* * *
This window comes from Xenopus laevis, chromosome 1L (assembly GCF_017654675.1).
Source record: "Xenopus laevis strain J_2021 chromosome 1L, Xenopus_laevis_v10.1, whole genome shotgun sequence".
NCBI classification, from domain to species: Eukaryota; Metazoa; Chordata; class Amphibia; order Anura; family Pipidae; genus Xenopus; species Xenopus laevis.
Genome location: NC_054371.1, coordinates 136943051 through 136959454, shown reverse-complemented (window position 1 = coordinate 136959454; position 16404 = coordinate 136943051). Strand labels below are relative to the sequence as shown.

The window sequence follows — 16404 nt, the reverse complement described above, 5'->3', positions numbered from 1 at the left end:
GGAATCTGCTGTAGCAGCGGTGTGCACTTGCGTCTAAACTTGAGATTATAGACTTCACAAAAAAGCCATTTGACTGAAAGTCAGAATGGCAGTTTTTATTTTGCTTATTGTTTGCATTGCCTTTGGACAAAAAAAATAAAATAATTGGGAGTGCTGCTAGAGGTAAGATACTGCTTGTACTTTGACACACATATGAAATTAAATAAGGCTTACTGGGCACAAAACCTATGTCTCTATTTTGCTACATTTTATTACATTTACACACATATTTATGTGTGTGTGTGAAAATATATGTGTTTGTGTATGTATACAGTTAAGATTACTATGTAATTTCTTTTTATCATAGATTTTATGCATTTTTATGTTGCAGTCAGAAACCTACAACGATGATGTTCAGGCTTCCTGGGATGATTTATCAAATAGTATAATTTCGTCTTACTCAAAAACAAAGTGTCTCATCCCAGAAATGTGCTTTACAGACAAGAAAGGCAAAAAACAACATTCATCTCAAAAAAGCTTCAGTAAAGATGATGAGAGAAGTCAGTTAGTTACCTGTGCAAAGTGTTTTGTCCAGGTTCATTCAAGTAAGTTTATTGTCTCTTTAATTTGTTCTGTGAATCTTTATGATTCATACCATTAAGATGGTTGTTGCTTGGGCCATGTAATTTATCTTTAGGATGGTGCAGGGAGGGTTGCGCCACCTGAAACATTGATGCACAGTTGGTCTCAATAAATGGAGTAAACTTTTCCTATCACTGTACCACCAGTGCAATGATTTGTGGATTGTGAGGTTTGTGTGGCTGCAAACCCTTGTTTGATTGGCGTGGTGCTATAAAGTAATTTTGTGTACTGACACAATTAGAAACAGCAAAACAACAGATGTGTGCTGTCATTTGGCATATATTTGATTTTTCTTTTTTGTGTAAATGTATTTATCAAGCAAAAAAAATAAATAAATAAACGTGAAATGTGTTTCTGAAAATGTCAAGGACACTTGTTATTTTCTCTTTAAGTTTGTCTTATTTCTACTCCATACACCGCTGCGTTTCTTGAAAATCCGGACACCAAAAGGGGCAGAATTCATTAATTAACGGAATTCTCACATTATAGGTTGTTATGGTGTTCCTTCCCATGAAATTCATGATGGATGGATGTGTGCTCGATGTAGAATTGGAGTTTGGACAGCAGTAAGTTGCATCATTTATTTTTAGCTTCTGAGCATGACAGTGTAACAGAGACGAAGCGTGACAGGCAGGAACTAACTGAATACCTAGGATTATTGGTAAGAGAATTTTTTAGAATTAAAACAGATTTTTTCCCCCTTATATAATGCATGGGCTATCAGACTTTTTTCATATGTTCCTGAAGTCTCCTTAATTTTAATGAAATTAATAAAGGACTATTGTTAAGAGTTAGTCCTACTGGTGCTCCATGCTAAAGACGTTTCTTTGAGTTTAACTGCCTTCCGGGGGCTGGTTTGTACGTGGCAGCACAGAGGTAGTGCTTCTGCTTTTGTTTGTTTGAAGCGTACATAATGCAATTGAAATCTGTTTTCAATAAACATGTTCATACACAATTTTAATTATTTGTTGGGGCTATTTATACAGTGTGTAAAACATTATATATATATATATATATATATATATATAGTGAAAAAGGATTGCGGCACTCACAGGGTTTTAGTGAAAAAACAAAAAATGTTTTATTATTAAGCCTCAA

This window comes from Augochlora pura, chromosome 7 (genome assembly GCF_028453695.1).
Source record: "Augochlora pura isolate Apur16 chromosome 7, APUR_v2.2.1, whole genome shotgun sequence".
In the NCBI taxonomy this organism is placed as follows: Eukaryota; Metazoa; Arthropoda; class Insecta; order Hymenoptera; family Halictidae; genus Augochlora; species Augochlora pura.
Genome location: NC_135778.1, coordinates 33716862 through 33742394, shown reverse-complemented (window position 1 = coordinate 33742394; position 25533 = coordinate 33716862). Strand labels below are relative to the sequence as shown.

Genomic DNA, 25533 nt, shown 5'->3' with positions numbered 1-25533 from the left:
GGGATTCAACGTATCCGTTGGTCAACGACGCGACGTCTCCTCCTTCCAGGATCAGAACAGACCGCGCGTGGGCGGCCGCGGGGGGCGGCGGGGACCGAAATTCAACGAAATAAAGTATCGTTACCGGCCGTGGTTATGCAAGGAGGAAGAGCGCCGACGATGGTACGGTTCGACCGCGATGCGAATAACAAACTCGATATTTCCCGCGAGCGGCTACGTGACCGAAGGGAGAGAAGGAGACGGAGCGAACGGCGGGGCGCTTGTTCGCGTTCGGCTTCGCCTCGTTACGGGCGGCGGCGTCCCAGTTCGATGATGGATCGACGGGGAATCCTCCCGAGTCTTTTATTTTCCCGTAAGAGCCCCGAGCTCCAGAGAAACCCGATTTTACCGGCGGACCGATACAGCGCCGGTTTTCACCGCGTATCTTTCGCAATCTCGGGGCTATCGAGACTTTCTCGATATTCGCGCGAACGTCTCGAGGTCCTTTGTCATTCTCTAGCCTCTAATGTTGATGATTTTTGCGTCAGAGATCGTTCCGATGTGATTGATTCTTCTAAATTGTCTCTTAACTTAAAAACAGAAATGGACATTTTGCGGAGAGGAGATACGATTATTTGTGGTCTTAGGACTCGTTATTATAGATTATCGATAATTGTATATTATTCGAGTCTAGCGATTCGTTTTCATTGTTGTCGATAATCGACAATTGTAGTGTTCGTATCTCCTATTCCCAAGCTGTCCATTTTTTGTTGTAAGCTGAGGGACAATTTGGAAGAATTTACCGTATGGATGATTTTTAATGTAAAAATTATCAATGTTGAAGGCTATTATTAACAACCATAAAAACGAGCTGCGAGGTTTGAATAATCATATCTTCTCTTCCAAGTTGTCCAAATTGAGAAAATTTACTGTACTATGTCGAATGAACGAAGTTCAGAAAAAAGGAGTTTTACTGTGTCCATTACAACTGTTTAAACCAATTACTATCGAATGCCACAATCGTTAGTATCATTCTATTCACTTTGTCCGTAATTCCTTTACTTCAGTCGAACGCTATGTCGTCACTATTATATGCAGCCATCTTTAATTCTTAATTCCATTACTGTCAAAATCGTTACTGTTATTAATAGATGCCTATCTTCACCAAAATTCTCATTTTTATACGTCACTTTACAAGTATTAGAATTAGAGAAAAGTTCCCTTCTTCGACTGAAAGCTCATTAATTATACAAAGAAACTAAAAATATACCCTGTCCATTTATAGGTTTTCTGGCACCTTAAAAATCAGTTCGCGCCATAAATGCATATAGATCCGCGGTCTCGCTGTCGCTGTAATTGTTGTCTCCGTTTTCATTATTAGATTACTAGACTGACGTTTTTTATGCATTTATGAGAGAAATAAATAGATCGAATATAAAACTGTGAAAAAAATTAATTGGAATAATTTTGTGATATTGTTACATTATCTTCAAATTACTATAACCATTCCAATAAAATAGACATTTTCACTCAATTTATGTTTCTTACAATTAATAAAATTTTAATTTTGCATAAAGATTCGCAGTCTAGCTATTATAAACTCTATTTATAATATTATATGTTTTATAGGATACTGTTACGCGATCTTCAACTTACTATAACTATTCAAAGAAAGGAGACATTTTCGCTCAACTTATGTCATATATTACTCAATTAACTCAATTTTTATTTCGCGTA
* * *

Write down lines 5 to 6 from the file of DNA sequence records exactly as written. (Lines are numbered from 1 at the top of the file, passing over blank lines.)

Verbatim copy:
The window sequence follows — 16404 nt, the reverse complement described above, 5'->3', positions numbered from 1 at the left end:
GGAATCTGCTGTAGCAGCGGTGTGCACTTGCGTCTAAACTTGAGATTATAGACTTCACAAAAAAGCCATTTGACTGAAAGTCAGAATGGCAGTTTTTATTTTGCTTATTGTTTGCATTGCCTTTGGACAAAAAAAATAAAATAATTGGGAGTGCTGCTAGAGGTAAGATACTGCTTGTACTTTGACACACATATGAAATTAAATAAGGCTTACTGGGCACAAAACCTATGTCTCTATTTTGCTACATTTTATTACATTTACACACATATTTATGTGTGTGTGTGAAAATATATGTGTTTGTGTATGTATACAGTTAAGATTACTATGTAATTTCTTTTTATCATAGATTTTATGCATTTTTATGTTGCAGTCAGAAACCTACAACGATGATGTTCAGGCTTCCTGGGATGATTTATCAAATAGTATAATTTCGTCTTACTCAAAAACAAAGTGTCTCATCCCAGAAATGTGCTTTACAGACAAGAAAGGCAAAAAACAACATTCATCTCAAAAAAGCTTCAGTAAAGATGATGAGAGAAGTCAGTTAGTTACCTGTGCAAAGTGTTTTGTCCAGGTTCATTCAAGTAAGTTTATTGTCTCTTTAATTTGTTCTGTGAATCTTTATGATTCATACCATTAAGATGGTTGTTGCTTGGGCCATGTAATTTATCTTTAGGATGGTGCAGGGAGGGTTGCGCCACCTGAAACATTGATGCACAGTTGGTCTCAATAAATGGAGTAAACTTTTCCTATCACTGTACCACCAGTGCAATGATTTGTGGATTGTGAGGTTTGTGTGGCTGCAAACCCTTGTTTGATTGGCGTGGTGCTATAAAGTAATTTTGTGTACTGACACAATTAGAAACAGCAAAACAACAGATGTGTGCTGTCATTTGGCATATATTTGATTTTTCTTTTTTGTGTAAATGTATTTATCAAGCAAAAAAAATAAATAAATAAACGTGAAATGTGTTTCTGAAAATGTCAAGGACACTTGTTATTTTCTCTTTAAGTTTGTCTTATTTCTACTCCATACACCGCTGCGTTTCTTGAAAATCCGGACACCAAAAGGGGCAGAATTCATTAATTAACGGAATTCTCACATTATAGGTTGTTATGGTGTTCCTTCCCATGAAATTCATGATGGATGGATGTGTGCTCGATGTAGAATTGGAGTTTGGACAGCAGTAAGTTGCATCATTTATTTTTAGCTTCTGAGCATGACAGTGTAACAGAGACGAAGCGTGACAGGCAGGAACTAACTGAATACCTAGGATTATTGGTAAGAGAATTTTTTAGAATTAAAACAGATTTTTTCCCCCTTATATAATGCATGGGCTATCAGACTTTTTTCATATGTTCCTGAAGTCTCCTTAATTTTAATGAAATTAATAAAGGACTATTGTTAAGAGTTAGTCCTACTGGTGCTCCATGCTAAAGACGTTTCTTTGAGTTTAACTGCCTTCCGGGGGCTGGTTTGTACGTGGCAGCACAGAGGTAGTGCTTCTGCTTTTGTTTGTTTGAAGCGTACATAATGCAATTGAAATCTGTTTTCAATAAACATGTTCATACACAATTTTAATTATTTGTTGGGGCTATTTATACAGTGTGTAAAACATTATATATATATATATATATATATATATATAGTGAAAAAGGATTGCGGCACTCACAGGGTTTTAGTGAAAAAACAAAAAATGTTTTATTATTAAGCCTCAA